The question of how to understand and to react to the phenomenon of religious belief has always been an important one for the workers' movement

Islamic State cannot destroy the real idols of our time!

By starting a new heading of ‘Readers’ Contributions’ on our website, and occasionally in our paper, we hope to encourage our readers and sympathisers to write texts and articles which can go into greater depth than is possible in our discussion forum, and so stimulate a longer term reflection. These articles, while being broadly based on proletarian politics, need not fully represent the positions of the ICC, or may deal with issues on which the ICC does not have a collective view. The following article is a good example of what we mean: as an attempt to explore the historical origins of Islam and to situate the actions of the current ‘Islamic State’ against this background, it raises questions which are of general concern to marxists but which can also give rise to a fruitful confrontation of ideas. 

Massacre in Paris: terrorism is an expression of rotting bourgeois society

Cabu, Charb, Tignous, Wolinski, among the twenty killed in the attacks in Paris on 7 and 9 January, these four were a kind of symbol. They were the priority targets. And why? Because they stood for intelligence against stupidity, reason against fanaticism, revolt against submission, courage against cowardice, sympathy against hatred, and for that specifically human quality: humour and laughter against conformism and dull self-righteousness.

How capitalism uses religion

It was once hoped that the more scientific explanations contributed to a rational understanding of the world, the less there would be a place for superstition and religion. This was a naive view that failed to take into account the origins of religion in humanity’s alienation, and the ability of the ruling class to make use of any ideology in the defence of its dominant position in society. The use of religious ideologies, not just Christian and Islamic, but all the other varieties, is a worldwide phenomenon.

The fundamental source of religious mystification is economic slavery

Unlike Marx, who thought that the fog of religion was being rapidly dispersed by capitalism itself, later marxists recognised that capitalism in its decadent phase has seen a resurgence of religion, which expresses the increasingly patent bankruptcy of bourgeois society. In the underdeveloped countries, especially, this has taken the form of a turn towards militant “fundamentalist” movements. In the developed countries, the picture is more complex; religious observance in the established denominations has more or less steadily declined over the past fifty or so years, while “New Age” and other alternative religious cults have been growing, side-by-side with a complete turn away from religion and belief in God by some sectors of the population on the one hand, and a resurgence in “fundamentalist” creeds on the other.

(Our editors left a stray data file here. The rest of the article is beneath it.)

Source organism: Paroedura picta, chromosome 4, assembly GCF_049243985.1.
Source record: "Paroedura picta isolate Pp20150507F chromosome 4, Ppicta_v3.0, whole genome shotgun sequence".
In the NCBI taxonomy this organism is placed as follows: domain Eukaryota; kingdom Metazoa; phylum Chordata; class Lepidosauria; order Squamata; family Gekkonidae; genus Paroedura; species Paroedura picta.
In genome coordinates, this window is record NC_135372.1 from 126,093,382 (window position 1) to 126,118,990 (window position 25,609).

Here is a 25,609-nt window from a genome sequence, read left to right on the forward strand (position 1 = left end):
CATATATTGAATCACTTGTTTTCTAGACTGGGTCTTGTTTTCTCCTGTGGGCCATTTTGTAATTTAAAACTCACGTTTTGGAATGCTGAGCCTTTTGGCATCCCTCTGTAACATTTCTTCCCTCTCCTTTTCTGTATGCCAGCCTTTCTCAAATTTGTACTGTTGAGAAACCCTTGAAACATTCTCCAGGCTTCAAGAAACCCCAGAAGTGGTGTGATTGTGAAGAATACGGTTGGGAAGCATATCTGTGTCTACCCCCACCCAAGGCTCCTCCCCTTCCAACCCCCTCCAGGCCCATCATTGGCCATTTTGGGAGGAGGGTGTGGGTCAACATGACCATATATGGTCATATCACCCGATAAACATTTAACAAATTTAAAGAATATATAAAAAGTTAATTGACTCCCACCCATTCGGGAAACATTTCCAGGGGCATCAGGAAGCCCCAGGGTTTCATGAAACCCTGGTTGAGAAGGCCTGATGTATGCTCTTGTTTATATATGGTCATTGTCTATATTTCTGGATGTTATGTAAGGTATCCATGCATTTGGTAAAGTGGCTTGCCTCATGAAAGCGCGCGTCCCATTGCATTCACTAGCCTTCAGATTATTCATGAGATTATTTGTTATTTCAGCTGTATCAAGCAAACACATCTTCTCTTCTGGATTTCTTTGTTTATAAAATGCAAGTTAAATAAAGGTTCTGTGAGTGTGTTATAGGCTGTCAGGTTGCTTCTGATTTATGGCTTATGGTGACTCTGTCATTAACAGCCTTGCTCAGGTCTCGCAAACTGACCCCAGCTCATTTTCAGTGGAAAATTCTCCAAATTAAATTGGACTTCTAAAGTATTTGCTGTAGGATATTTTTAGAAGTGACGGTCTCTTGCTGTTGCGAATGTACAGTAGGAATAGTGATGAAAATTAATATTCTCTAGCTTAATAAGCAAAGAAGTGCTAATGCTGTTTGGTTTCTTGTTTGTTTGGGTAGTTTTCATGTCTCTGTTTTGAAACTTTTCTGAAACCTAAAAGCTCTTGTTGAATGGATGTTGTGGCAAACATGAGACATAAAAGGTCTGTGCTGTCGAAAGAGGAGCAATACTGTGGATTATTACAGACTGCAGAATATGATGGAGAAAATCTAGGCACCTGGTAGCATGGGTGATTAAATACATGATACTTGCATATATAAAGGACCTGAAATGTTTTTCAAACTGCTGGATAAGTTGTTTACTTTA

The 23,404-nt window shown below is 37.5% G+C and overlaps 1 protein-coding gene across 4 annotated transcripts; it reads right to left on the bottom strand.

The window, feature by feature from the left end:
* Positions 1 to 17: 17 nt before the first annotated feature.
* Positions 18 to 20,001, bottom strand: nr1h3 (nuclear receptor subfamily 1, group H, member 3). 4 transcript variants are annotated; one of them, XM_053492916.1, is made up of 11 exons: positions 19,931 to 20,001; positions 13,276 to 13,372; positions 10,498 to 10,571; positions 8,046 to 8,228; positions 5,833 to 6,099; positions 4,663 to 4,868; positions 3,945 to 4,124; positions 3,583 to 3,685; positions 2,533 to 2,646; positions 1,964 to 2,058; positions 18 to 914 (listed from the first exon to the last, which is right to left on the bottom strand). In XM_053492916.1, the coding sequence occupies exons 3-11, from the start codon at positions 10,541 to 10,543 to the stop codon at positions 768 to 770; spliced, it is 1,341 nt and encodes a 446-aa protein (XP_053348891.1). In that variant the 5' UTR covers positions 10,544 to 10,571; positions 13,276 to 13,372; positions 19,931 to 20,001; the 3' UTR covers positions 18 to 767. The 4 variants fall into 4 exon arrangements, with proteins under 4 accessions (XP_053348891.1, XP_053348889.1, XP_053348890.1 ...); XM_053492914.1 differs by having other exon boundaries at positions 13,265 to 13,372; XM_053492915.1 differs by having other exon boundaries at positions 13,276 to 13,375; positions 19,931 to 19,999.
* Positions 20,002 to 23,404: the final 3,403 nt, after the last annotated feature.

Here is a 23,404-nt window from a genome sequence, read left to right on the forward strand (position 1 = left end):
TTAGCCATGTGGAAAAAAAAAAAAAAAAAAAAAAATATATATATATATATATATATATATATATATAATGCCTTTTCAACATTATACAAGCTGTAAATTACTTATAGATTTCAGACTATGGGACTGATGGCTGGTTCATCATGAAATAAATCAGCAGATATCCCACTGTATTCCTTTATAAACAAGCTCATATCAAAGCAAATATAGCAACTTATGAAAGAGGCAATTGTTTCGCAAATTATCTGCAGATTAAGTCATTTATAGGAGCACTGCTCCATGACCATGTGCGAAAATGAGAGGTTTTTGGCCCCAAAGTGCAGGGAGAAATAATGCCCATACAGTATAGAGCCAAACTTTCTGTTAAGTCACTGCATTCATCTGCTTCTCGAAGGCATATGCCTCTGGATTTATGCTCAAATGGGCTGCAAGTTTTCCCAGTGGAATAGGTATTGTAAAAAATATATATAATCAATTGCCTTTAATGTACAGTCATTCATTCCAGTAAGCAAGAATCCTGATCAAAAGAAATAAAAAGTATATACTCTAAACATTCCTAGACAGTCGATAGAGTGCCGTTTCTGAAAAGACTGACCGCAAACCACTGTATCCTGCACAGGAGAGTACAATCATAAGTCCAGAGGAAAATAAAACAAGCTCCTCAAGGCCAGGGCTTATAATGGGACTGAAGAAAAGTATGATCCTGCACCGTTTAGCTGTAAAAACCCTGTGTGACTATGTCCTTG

The Pope is dead, but religion still exerts its repressive power

The death of Pope John Paul II has given rise to a deafening barrage from the world’s media and politicians, asking us to listen respectfully to the many tributes and to take part in the mourning for ‘the Holy Father’. They are telling us that this is a true World Event, and there’s no doubt that the media campaign has already made it one.

For or against the veil in French schools

With the business of wearing the veil (hijab) in school, and all the debates, demonstrations and protests around whether pupils should be able to display visible signs of belonging to a religion, the French bourgeoisie has set in motion a campaign aimed at attacking the consciousness of the working class. From the right to the left and the extreme left, each of them has their own verse for or against, more or less for and more or less against, etc. The media, politicians, associations, organisations of Muslims, Jews or Christians, all participate in what they are calling a "great citizens' debate on secularity". In fact, contrary to the so-called cacophony that reigns in "French society" on this subject, all are going in the same direction: that of creating a maximum of confusion in the heads of the workers, the better to chain them to the bourgeois state and make them accept their lot.

Islamism: A symptom of the decomposition of capitalist social relations

Not for the first time, capitalism is justifying its march towards war by invoking the idea of a 'clash between civilisations'. In 1914 workers were marched off to war to defend modern 'civilisation' against the Russian knout or German kaiserism; in 1939 it was to defend democracy against the new dark age represented by Nazism; from 1945 to 1989 it was to fight for democracy against Communism, or for the socialist countries against the imperialist ones. Today the refrain is 'the Western way of life' against 'Islamic fanaticism', or 'Islam' against the 'crusaders and Jews'.

160 years on: Marx and the Jewish question

In the last issue of this Review we published an article on Polanski’s film The Pianist, whose subject was the uprising of the Warsaw ghetto in 1943 and the Nazi genocide against Europe’s Jews. Sixty years after the unspeakable horrors of this campaign of extermination, one might have expected to find that anti-Semitism was a thing of the past – the consequences of anti-Jewish racism being so clear that it would have been discredited once and for all. And yet this is not at all the case...

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